Friday 5 September 2008

A parting gift

In the dying days of the Bush administration, defence secretary Robert Gates still has enough "reach" to put into practice his thinking on the conduct of modern counterinsurgency operations – and with remarkable speed.

So it was that in April he was addressing officers at the Air University at Maxwell Air Force Base, telling them that the US military needed more UAVs and equipment to collect intelligence and conduct surveillance.

Now, less than six months later, we hear via Reuters that the DoD is planning to spend – in what amounts to a parting gift from Gates - $2.2 billion on additions to its fleet of electronic surveillance aircraft and UAVs.

In particular, it plans to buy another 51 RC-12 Guardrail aircraft, based on the Beechcraft King Air airframe, but equipped with a formidable array of electronic and optical sensors.

These we have met before when, in May 2007 we learnt that the UK was to buy a "small number" of these aircraft for its own use – about which we have heard nothing since (and nor are we likely to – for very good reasons the deployment and movement of these assets is kept under wraps).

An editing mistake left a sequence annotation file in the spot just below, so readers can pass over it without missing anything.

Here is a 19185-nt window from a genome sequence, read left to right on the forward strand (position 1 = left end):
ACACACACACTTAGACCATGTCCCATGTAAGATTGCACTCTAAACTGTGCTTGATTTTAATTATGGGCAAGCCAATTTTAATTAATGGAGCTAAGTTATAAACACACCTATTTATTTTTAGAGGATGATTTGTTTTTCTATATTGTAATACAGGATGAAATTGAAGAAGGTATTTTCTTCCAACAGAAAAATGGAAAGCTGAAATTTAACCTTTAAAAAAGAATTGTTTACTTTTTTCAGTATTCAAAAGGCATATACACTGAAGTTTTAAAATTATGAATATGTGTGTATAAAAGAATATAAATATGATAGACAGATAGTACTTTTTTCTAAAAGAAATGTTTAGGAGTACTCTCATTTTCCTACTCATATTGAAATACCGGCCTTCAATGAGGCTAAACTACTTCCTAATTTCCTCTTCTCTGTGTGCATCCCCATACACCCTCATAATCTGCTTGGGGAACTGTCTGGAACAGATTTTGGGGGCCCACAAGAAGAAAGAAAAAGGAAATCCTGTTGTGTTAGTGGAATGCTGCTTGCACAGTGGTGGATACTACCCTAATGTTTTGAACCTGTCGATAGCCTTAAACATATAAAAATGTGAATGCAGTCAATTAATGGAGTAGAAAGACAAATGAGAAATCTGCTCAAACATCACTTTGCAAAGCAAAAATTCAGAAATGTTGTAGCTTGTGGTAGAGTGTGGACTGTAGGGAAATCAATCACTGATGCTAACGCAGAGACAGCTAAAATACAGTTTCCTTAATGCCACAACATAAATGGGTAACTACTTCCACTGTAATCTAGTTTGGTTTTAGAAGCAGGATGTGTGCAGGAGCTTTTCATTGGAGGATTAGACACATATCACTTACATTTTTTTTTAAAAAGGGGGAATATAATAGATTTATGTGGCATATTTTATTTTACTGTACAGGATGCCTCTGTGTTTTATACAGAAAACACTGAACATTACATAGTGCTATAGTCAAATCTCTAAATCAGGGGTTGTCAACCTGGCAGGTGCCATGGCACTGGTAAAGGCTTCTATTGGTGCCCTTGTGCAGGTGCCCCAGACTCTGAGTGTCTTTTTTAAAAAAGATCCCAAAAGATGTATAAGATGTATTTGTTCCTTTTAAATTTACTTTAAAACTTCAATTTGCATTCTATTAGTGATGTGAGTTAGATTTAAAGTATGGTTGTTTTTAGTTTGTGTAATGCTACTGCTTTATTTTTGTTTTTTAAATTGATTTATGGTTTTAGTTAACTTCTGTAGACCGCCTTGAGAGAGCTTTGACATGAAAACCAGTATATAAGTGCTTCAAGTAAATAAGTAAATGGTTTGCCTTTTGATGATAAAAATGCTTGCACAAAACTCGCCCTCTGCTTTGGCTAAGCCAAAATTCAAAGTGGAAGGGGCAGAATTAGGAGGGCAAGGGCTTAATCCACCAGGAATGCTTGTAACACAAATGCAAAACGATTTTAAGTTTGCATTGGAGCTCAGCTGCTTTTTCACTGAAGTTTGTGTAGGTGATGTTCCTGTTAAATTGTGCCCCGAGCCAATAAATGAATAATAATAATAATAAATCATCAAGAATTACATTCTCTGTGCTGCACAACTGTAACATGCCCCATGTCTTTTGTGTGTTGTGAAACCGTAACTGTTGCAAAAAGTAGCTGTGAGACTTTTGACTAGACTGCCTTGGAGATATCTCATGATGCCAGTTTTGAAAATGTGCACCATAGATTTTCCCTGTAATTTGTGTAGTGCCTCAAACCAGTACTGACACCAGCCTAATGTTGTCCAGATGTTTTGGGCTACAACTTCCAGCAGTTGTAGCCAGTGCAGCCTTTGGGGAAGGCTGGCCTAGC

However, whether in UK or US hands, these aircraft represent a formidable asset in the conduct of counterinsurgency operations, able to provide high-grade real-time intelligence on Taleban movements, allowing rapid interdiction of groups using assets such as the Reaper, or the vectoring of other air assets or ground forces to take appropriate action.

Once the aircraft slated for order are deployed, their capabilities will be such that there will be very few areas of Afghanistan that will escape continuous surveillance and, with commonality with the British – albeit smaller – fleet, it is not unreasonable to expect a degree of overlap and joint operations.

Reuters suggests that the continuous air surveillance patrols in both Iraq and Afghanistan are to be stepped up with 30 such due to be operating by October, up from 12 when Gates arrived at the Pentagon.

This can only be good news for the coalition forces and very bad news for the Taleban – which can only get worse.